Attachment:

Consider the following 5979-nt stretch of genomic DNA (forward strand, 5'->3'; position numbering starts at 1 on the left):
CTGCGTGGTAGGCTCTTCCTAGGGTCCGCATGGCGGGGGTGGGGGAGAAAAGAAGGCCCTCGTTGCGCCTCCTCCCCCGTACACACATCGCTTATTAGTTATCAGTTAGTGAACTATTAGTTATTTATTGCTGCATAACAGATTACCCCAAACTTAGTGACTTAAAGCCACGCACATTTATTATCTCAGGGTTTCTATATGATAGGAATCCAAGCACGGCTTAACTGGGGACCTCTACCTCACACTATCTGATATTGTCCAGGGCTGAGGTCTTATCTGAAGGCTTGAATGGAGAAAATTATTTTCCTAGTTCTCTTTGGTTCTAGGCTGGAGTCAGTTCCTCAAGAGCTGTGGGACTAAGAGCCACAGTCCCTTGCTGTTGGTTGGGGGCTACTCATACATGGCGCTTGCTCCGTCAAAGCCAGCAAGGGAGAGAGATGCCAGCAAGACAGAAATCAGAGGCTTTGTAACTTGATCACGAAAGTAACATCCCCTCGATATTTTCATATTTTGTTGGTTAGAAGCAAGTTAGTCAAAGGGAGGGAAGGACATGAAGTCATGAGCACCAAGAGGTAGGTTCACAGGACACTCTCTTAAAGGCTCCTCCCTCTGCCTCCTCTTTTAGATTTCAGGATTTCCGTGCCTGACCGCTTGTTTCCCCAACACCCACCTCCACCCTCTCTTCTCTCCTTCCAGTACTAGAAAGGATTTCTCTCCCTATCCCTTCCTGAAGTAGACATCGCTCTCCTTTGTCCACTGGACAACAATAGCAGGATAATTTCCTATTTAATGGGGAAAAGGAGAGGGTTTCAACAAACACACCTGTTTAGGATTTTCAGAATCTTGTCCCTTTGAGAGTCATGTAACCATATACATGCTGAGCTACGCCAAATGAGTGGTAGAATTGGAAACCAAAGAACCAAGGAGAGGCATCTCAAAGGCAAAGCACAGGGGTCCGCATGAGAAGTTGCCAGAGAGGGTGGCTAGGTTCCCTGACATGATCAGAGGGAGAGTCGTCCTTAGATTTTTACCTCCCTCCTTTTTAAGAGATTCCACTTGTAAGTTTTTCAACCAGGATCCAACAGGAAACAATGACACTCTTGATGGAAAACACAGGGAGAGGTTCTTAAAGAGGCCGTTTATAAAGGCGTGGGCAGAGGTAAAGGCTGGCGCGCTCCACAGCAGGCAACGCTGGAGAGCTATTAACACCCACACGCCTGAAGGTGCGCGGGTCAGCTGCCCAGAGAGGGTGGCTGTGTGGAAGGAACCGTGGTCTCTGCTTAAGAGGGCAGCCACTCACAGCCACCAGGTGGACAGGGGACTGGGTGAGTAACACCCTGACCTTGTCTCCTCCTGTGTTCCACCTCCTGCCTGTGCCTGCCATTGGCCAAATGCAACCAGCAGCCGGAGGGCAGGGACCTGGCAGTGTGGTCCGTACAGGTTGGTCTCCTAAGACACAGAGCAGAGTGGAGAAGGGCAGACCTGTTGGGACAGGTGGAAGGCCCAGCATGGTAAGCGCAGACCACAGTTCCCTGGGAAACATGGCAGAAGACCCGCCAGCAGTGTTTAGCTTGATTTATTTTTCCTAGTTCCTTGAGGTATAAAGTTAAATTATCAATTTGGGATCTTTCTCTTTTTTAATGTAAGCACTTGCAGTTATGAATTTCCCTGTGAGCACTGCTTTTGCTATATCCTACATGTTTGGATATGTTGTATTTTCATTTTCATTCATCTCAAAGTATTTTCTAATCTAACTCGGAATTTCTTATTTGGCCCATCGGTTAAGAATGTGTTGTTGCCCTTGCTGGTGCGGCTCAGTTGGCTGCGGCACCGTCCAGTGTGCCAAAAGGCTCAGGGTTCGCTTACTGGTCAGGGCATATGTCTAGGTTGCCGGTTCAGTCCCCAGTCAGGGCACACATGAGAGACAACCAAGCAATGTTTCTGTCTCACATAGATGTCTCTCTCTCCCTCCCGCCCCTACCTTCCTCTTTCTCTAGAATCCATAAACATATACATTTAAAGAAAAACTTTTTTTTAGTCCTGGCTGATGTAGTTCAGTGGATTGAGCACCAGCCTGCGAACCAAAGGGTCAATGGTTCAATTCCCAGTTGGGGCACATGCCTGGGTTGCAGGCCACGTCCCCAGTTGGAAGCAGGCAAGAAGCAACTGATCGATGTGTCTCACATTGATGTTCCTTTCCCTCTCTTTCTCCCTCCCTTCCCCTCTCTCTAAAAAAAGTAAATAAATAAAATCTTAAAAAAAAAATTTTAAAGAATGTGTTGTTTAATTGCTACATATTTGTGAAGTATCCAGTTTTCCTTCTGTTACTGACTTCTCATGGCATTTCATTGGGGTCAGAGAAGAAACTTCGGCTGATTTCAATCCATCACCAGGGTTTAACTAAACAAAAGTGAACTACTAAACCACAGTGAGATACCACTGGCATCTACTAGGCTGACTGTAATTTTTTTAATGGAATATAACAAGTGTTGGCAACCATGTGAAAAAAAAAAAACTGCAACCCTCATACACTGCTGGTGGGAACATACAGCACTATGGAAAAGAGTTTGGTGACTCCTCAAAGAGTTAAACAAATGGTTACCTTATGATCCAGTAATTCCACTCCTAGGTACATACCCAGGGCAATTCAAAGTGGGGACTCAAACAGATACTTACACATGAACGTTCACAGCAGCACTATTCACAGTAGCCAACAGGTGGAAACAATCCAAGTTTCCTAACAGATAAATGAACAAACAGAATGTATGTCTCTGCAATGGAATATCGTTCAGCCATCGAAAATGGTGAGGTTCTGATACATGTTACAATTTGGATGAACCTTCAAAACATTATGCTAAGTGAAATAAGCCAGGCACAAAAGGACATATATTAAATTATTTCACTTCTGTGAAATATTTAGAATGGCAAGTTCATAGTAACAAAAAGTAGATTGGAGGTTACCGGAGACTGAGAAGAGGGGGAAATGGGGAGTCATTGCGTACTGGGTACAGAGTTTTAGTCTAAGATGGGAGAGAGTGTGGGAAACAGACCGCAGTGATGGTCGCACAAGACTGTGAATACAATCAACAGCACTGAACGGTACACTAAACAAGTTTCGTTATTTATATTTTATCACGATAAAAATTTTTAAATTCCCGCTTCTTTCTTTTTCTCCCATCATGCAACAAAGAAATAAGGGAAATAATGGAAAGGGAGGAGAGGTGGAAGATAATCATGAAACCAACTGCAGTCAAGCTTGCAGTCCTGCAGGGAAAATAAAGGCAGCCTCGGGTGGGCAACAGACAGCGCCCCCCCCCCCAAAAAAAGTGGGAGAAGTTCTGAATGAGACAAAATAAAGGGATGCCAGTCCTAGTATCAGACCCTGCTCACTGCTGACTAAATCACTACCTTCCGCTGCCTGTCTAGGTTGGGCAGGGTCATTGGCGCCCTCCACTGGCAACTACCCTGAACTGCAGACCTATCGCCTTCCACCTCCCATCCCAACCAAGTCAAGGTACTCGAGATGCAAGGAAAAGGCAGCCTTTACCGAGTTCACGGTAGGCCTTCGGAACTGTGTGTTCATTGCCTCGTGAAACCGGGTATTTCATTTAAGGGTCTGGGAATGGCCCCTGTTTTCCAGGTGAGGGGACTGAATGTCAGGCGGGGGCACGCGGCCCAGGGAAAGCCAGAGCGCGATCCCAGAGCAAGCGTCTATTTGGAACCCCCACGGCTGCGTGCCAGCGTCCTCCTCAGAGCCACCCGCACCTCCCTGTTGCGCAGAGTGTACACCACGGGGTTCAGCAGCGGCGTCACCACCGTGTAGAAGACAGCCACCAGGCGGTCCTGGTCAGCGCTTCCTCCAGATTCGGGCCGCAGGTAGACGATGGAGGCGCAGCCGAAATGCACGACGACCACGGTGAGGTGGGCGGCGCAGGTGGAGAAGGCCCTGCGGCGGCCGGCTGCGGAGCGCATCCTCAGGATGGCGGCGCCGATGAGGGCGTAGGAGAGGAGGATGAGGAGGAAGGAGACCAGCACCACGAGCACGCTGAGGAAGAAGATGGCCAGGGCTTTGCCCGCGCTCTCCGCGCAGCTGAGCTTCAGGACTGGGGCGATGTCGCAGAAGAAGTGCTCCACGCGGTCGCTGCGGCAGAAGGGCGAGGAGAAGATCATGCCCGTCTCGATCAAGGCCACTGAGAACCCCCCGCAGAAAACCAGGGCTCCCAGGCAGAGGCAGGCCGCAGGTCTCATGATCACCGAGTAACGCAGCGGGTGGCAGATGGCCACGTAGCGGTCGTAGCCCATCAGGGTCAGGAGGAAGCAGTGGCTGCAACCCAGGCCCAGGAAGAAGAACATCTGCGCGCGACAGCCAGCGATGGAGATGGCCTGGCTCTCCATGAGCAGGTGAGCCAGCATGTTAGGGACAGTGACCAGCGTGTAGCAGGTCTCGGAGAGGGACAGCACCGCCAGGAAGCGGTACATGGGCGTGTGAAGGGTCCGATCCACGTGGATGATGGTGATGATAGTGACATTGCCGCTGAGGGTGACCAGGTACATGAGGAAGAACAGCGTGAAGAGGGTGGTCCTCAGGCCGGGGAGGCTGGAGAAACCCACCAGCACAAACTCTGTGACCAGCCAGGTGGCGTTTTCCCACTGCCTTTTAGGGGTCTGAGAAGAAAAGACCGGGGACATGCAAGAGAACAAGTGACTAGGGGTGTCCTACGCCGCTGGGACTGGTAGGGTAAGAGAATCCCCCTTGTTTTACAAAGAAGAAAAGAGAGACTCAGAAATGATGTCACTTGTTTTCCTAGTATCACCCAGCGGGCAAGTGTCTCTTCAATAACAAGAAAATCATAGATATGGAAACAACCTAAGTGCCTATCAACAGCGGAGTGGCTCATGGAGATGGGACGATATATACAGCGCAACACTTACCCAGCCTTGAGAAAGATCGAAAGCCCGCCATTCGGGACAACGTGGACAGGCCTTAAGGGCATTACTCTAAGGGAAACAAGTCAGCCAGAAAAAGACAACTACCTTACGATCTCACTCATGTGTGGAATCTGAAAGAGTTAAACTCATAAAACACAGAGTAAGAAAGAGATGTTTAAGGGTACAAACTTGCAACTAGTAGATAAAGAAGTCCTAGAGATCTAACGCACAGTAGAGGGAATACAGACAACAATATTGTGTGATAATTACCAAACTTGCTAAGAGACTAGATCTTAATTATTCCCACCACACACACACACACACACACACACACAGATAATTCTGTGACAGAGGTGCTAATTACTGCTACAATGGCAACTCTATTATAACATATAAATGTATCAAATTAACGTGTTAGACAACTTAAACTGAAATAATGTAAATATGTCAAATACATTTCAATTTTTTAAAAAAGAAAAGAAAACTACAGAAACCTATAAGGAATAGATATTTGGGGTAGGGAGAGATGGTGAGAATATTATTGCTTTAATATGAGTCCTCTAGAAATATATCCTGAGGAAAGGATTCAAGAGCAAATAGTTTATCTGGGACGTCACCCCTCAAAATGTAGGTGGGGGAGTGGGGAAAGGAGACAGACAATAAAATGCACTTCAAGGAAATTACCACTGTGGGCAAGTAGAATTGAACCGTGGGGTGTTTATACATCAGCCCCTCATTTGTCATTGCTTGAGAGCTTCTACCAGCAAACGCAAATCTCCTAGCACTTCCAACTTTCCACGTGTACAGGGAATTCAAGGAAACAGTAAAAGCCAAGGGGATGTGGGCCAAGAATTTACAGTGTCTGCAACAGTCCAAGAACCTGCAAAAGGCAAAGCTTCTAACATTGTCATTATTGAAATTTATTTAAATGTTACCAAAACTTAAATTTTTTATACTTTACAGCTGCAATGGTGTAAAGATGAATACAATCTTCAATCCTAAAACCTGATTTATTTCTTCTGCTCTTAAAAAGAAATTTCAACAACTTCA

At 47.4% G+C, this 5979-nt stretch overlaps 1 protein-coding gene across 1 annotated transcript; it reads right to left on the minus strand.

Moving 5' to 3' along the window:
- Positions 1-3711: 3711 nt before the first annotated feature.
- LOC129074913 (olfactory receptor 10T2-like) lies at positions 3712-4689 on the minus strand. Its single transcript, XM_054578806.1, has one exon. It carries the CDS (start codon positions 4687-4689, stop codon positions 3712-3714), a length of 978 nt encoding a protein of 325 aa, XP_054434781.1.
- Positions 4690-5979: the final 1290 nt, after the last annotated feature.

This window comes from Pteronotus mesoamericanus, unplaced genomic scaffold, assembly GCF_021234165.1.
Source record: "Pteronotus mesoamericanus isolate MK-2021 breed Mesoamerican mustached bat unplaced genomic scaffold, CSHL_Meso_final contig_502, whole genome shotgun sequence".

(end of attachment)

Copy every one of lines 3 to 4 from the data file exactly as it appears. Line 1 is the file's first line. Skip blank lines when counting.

At 47.4% G+C, this 5979-nt stretch overlaps 1 protein-coding gene across 1 annotated transcript; it reads right to left on the minus strand.

Moving 5' to 3' along the window: